Btw. I am also a big fan of your website - especially the "Große Festplatten mit Kickstart 2.0" article really helped me getting started with my current 4 GB CF card setup. Again, thanks a mllion
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Old 22 May 2014, 11:37   #6
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Hmmm.
I've got a problem on my end... I've got a 2.5" IDE of 40GB... I've installed and use Loadmodule Devs:SCSI.device in the startup-sequence, and installed PFS3AIO which I use on partitions that are not *DH0 (ie, sys

my boot partition is roughly 300MB (so well inside the 4GB limit) and at the start of the HD. *DH1: is roughly 3.5GB (taking the total up to around 3.8 for *DH0:+*DH1 and then I made the remaining space (roughly 36GB) on large partition and formatted using PDS\3.

Problem is that after formatting *DH2:, my SYS: became corrupted and I had to reinstall from scrath, formatting *DH0: at the same time.

I used HDToolbox at first, but later switched to HDInstTools, (from the PFS_53 archive) but with the same problem occurring, corruption of *DH0:

Is it a better idea to switch from FFS_DC on the 0: partition to PFS3AIO?

Or is it "simply" that my a1200 IDE is broken?

Or something else alltogether?

btw, I followed the guide of http://eab.abime.net/showpost.php?p=831346&postcount=14 that post when installing, I take it the MaxTransfer doesn't apply if you're using a proper HD instead of an SD-card, but I'm still puzzled as to the results with the 40GB HD
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Old 22 May 2014, 11:49   #7
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Quote:
Originally Posted by Doc Mindie View Post
Problem is that after formatting *DH2:, my SYS: became corrupted and I had to reinstall from scrath, formatting *DH0: at the same time.
I suppose you did not use "quick" format? Which format program did you use?

Before OS 3.5 the standard SYS:System/Format program has the same 4GB problem as FastFileSystem: it just wraps around to 0 every 4GB. You should never do a non-quick format on a partition outside the first 4GB.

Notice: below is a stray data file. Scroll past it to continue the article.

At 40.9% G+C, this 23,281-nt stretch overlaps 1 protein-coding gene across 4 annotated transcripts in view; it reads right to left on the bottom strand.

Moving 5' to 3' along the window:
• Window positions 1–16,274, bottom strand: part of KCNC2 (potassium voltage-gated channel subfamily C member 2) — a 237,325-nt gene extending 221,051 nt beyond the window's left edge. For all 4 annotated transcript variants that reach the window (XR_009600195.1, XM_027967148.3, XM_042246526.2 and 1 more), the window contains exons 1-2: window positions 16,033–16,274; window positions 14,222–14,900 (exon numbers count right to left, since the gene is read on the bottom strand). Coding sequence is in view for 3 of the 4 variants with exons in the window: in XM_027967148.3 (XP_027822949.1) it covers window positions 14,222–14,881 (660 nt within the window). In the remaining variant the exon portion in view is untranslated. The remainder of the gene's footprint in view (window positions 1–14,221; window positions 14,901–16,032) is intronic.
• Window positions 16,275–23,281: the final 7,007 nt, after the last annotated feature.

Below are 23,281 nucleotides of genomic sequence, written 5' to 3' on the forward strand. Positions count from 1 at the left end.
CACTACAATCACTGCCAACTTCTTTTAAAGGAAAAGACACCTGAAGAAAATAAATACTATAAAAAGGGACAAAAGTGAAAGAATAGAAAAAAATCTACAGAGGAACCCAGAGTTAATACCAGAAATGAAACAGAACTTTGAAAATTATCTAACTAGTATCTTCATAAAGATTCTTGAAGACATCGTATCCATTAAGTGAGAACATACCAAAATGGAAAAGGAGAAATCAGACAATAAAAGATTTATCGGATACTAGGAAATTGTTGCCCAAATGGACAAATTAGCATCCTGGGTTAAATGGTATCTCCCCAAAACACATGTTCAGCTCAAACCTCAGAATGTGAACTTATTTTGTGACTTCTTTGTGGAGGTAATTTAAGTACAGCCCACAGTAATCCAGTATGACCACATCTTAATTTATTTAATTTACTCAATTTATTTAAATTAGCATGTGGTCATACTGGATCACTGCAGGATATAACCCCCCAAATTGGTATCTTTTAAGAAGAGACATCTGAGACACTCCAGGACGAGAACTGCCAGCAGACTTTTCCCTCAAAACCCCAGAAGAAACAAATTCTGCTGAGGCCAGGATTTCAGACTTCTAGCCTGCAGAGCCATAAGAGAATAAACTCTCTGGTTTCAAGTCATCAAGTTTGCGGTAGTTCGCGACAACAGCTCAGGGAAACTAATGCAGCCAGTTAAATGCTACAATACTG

Generally a harddisk does not need to be formatted. It cannot even be formatted by software. All the "formatting" does, is to fill every block on the disk with garbage. This might be useful if you want to sell the drive. But for normal usage it is not necessary.

Do a quick format. It's sufficient and much faster.


Quote:
Originally Posted by Doc Mindie View Post
btw, I followed the guide of http://eab.abime.net/showpost.php?p=831346&postcount=14 that post when installing, I take it the MaxTransfer doesn't apply if you're using a proper HD instead of an SD-card, but I'm still puzzled as to the results with the 40GB HD
The MaxTransfer setting works around a bug in scsi.device. It applies to all drives, not only flash memory cards. Only if the drive is old enough to follow the same ATA specs as scsi.device, only then it might not have the MaxTransfer problem. Current ATA specs miss a feature which scsi.device relies on.
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Old 22 May 2014, 11:51   #8
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FFS DC is better for floppies , I once installed it onto HD and got constant errors - took some time until I recognized the culprit to be the file system.
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Old 22 May 2014, 11:55   #9
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I used the format programme that comes with PFS3_53 (from Aminet) and did a full format.... hmmm.

I'll try again. And again. And again. Untill things goes right

Cheers, Thomas and Zipper

PS: I take it I did everything "correct" is that a good assumption?
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Old 22 May 2014, 12:09   #10
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BTW, the machine boots a lot faster if the boot partition uses PFS3. There is no reason to use FFS on the boot partition.
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Old 23 May 2014, 11:13   #11
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Right, cheers.

However, I'm limited to the 4GB as the boot partition, right? Otherwise, where will I load the SCSI.device_A1200 from.

Correct assumption?
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Old 23 May 2014, 11:33   #12